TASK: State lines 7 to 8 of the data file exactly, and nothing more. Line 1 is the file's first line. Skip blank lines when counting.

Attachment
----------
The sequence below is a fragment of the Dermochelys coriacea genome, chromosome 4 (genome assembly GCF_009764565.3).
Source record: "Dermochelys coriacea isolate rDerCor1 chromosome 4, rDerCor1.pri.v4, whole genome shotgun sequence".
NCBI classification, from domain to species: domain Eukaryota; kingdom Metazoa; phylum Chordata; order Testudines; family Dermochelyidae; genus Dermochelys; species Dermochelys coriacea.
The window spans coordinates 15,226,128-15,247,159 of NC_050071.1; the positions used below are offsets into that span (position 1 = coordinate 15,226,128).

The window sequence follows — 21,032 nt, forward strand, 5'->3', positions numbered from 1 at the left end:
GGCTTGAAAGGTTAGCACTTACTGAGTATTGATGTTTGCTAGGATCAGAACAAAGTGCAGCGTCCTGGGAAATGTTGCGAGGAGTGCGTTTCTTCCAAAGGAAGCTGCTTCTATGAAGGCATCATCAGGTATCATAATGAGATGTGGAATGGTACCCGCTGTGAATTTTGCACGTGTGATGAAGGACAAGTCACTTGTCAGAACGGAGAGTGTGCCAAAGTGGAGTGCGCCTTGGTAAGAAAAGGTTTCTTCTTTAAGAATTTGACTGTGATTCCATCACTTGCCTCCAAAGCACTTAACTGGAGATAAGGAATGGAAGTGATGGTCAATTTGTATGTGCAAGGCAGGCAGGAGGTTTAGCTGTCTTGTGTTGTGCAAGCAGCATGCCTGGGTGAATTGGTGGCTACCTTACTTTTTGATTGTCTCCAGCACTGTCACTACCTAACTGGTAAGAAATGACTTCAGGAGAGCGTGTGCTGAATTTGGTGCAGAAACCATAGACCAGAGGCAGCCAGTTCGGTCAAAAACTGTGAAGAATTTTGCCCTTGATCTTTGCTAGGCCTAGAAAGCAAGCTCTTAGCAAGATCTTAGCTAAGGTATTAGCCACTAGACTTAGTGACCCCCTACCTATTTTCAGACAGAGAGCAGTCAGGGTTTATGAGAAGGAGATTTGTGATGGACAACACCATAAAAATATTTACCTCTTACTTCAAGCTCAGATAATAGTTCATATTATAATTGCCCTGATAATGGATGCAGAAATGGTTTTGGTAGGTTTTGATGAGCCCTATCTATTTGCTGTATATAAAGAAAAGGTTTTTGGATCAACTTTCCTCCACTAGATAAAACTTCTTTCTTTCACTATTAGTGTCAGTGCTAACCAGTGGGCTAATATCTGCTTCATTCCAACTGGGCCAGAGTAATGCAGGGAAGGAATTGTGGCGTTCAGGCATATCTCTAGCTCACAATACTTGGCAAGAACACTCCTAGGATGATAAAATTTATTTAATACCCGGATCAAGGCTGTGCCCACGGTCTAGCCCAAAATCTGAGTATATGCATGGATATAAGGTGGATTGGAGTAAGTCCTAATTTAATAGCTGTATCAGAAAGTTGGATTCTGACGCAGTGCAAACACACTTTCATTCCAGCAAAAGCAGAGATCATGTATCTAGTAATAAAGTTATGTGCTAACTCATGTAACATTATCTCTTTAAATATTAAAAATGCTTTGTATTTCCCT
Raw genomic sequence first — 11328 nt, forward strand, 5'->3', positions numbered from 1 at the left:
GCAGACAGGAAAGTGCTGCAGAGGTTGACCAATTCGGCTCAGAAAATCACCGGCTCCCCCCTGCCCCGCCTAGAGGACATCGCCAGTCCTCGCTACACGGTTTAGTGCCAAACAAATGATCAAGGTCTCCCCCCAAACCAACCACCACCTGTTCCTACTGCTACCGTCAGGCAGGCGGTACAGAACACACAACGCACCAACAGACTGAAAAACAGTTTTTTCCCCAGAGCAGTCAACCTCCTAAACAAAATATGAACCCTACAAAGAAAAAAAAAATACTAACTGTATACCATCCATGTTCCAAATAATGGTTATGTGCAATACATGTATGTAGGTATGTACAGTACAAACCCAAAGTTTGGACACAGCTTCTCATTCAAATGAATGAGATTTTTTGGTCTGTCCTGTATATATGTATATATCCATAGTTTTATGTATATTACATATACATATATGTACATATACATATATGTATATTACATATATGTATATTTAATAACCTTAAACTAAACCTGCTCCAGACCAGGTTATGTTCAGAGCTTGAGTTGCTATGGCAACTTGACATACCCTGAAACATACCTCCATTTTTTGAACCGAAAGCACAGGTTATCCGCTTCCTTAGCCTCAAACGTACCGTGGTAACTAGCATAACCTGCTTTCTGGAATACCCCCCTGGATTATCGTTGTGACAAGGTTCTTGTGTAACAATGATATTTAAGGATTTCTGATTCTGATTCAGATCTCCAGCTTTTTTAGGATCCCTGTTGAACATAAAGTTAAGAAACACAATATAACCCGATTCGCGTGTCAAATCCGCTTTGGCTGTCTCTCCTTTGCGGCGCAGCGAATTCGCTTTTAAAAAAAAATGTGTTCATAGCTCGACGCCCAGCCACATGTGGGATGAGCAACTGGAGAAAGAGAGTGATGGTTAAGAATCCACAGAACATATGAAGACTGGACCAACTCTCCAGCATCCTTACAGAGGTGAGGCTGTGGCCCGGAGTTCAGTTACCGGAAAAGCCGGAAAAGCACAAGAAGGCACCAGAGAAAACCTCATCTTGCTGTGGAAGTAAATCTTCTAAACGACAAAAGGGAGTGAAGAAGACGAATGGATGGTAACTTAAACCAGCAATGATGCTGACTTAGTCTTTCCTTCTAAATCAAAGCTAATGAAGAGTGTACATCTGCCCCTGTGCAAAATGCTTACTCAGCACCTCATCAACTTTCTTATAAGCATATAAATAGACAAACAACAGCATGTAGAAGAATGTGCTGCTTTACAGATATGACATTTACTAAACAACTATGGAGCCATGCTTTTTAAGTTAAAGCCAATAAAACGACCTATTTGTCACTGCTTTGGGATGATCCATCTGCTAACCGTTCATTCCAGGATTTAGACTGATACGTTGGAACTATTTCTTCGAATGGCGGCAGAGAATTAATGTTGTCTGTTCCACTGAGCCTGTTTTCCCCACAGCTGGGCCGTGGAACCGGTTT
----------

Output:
Raw genomic sequence first — 11328 nt, forward strand, 5'->3', positions numbered from 1 at the left:
GCAGACAGGAAAGTGCTGCAGAGGTTGACCAATTCGGCTCAGAAAATCACCGGCTCCCCCCTGCCCCGCCTAGAGGACATCGCCAGTCCTCGCTACACGGTTTAGTGCCAAACAAATGATCAAGGTCTCCCCCCAAACCAACCACCACCTGTTCCTACTGCTACCGTCAGGCAGGCGGTACAGAACACACAACGCACCAACAGACTGAAAAACAGTTTTTTCCCCAGAGCAGTCAACCTCCTAAACAAAATATGAACCCTACAAAGAAAAAAAAAATACTAACTGTATACCATCCATGTTCCAAATAATGGTTATGTGCAATACATGTATGTAGGTATGTACAGTACAAACCCAAAGTTTGGACACAGCTTCTCATTCAAATGAATGAGATTTTTTGGTCTGTCCTGTATATATGTATATATCCATAGTTTTATGTATATTACATATACATATATGTACATATACATATATGTATATTACATATATGTATATTTAATAACCTTAAACTAAACCTGCTCCAGACCAGGTTATGTTCAGAGCTTGAGTTGCTATGGCAACTTGACATACCCTGAAACATACCTCCATTTTTTGAACCGAAAGCACAGGTTATCCGCTTCCTTAGCCTCAAACGTACCGTGGTAACTAGCATAACCTGCTTTCTGGAATACCCCCCTGGATTATCGTTGTGACAAGGTTCTTGTGTAACAATGATATTTAAGGATTTCTGATTCTGATTCAGATCTCCAGCTTTTTTAGGATCCCTGTTGAACATAAAGTTAAGAAACACAATATAACCCGATTCGCGTGTCAAATCCGCTTTGGCTGTCTCTCCTTTGCGGCGCAGCGAATTCGCTTTTAAAAAAAAATGTGTTCATAGCTCGACGCCCAGCCACATGTGGGATGAGCAACTGGAGAAAGAGAGTGATGGTTAAGAATCCACAGAACATATGAAGACTGGACCAACTCTCCAGCATCCTTACAGAGGTGAGGCTGTGGCCCGGAGTTCAGTTACCGGAAAAGCCGGAAAAGCACAAGAAGGCACCAGAGAAAACCTCATCTTGCTGTGGAAGTAAATCTTCTAAACGACAAAAGGGAGTGAAGAAGACGAATGGATGGTAACTTAAACCAGCAATGATGCTGACTTAGTCTTTCCTTCTAAATCAAAGCTAATGAAGAGTGTACATCTGCCCCTGTGCAAAATGCTTACTCAGCACCTCATCAACTTTCTTATAAGCATATAAATAGACAAACAACAGCATGTAGAAGAATGTGCTGCTTTACAGATATGACATTTACTAAACAACTATGGAGCCATGCTTTTTAAGTTAAAGCCAATAAAACGACCTATTTGTCACTGCTTTGGGATGATCCATCTGCTAACCGTTCATTCCAGGATTTAGACTGATACGTTGGAACTATTTCTTCGAATGGCGGCAGAGAATTAATGTTGTCTGTTCCACTGAGCCTGTTTTCCCCACAGCTGGGCCGTGGAACCGGTTT